More often than not, dividend-paying stocks form the foundation of any successful long-term investment portfolio. They also, coincidentally, tend to handily outperform their non-dividend-paying peers over time.
But aside from sheer outperformance, dividend stocks bring three benefits to the table that investors seem to appreciate. First, dividend stocks usually have time-tested business models and relatively clear long-term outlooks -- otherwise they wouldn't be sharing a percentage of their profits with shareholders. Second, dividend payouts act as a means to partially hedge against the inevitable "hiccups" the stock market undergoes. Finally, dividends can be reinvested back into more shares of dividend-paying stock, supercharging your ability to build wealth.
The great dividend conundrum
However, dividends also offer investors quite the conundrum: We want the highest yield possible, but we also want the payout to be sustainable over a long period of time. Though each case varies, the higher the yield, the more unsustainable the payout. Remember, dividend yield is a function of the total payout and a stock's share price. As an example, if a company's underlying business model is in trouble, and its share price loses 50%, its dividend yield will double, providing a dangerous lure for unsuspecting investors.
This battle between our better judgment and our desire for the highest yield imaginable is often waged most fiercely among dividend stocks with double-digit yields. Right now, there are around 100 publicly traded stocks paying out in excess of 10% annually, albeit this figure may include one-time special dividends paid out over the past year.
Are these high-yielding dividends sustainable?
Three high-yielding stocks among this group of roughly 100 publicly traded companies caught my attention: Alliance Resource Partners ( ARLP -2.63% ), Annaly Capital Management ( NLY -0.73% ), and GameStop ( GME -5.24% ). The big question is: Are their 11% dividend yields for real?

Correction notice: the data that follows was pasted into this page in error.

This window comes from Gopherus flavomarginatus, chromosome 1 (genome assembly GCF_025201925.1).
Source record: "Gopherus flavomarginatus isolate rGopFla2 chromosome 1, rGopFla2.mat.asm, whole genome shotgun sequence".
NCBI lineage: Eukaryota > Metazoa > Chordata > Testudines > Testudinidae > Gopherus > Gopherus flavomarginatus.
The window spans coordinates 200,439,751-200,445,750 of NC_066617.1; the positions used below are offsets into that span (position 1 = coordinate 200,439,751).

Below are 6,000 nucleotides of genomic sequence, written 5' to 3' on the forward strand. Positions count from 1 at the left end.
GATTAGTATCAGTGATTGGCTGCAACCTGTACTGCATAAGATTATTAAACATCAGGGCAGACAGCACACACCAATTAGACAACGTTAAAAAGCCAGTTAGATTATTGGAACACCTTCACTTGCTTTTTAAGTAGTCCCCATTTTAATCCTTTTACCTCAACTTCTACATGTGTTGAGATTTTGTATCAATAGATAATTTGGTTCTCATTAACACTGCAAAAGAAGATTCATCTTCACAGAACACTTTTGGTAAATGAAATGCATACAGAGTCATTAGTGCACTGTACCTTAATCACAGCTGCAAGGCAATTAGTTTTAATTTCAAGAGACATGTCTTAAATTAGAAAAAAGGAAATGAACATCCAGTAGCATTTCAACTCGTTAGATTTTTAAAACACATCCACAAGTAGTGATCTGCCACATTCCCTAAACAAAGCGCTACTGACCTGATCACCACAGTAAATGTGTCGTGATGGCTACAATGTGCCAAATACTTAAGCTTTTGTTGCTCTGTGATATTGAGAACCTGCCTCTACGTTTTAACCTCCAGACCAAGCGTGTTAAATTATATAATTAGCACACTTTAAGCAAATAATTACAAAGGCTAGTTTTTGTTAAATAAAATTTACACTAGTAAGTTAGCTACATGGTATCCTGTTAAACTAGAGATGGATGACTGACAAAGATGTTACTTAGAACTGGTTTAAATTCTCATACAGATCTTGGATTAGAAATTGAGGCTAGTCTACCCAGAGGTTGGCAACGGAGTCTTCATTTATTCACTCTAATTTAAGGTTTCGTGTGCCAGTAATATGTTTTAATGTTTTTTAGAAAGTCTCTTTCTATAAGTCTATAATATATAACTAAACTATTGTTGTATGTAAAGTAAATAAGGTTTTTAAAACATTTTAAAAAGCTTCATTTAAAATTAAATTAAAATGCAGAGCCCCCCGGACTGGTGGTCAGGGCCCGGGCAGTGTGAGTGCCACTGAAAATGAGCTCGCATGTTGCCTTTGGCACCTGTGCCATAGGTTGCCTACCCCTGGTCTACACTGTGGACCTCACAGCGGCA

Let's have a closer look.
Alliance Resource Partners: 11.9% yield
Before you run for the hills, let me come clean: Yes, Alliance Resource Partners is a coal producer. And yes, coal producers aren't exactly thriving at the moment. But make no mistake about it, Alliance Resource isn't anything like its peers.
The first difference to be found can be seen in the company's balance sheet. The company's latest quarterly results, reported on Monday, showed $28.8 million in cash and cash equivalents, and a subsequent $29.2 million reduction in long-term debt. Whereas most of its peers are lugging around $1 billion or more in long-term debt, Alliance Resource Partners has well below this amount, giving it the financial flexibility to make deals and adjust production as demand calls for. Many of its competitors simply don't have that luxury.
It's also done a remarkably good job of minimizing its exposure to wholesale coal prices by locking in production well in advance. According to CEO Joseph Craft III, "During the 2018 Quarter, ARLP reached agreement to deliver up to 19.7 million tons in 2018 through 2022, including an additional 4.8 million tons for delivery this year." This added booking in 2018 actually caused the company to up its full-year production guidance to a new range of 40 million to 41 million tons of coal, representing 8% year-on-year growth at the midpoint. More than 17 million tons are booked for 2019, with nearly 12 million committed for 2020.
Though coal has certainly faced no shortage of headwinds, it still accounts for around 30% of all electricity generation in the U.S., which means it's not going away anytime soon. Even then, Alliance Resource has the option to export its thermal and metallurgical coal to emerging markets with growing energy needs.
The final verdict: I'm calling this dividend legit and sustainable.
Annaly Capital Management: 11.6% yield
Another high-yield stock that's been making income investors drool with delight for years now is Annaly Capital Management. On a trailing 12-month basis, Annaly's yield has ranged between 9% and 16% since 2009. But what really matters is whether or not this high level of payout remains sustainable.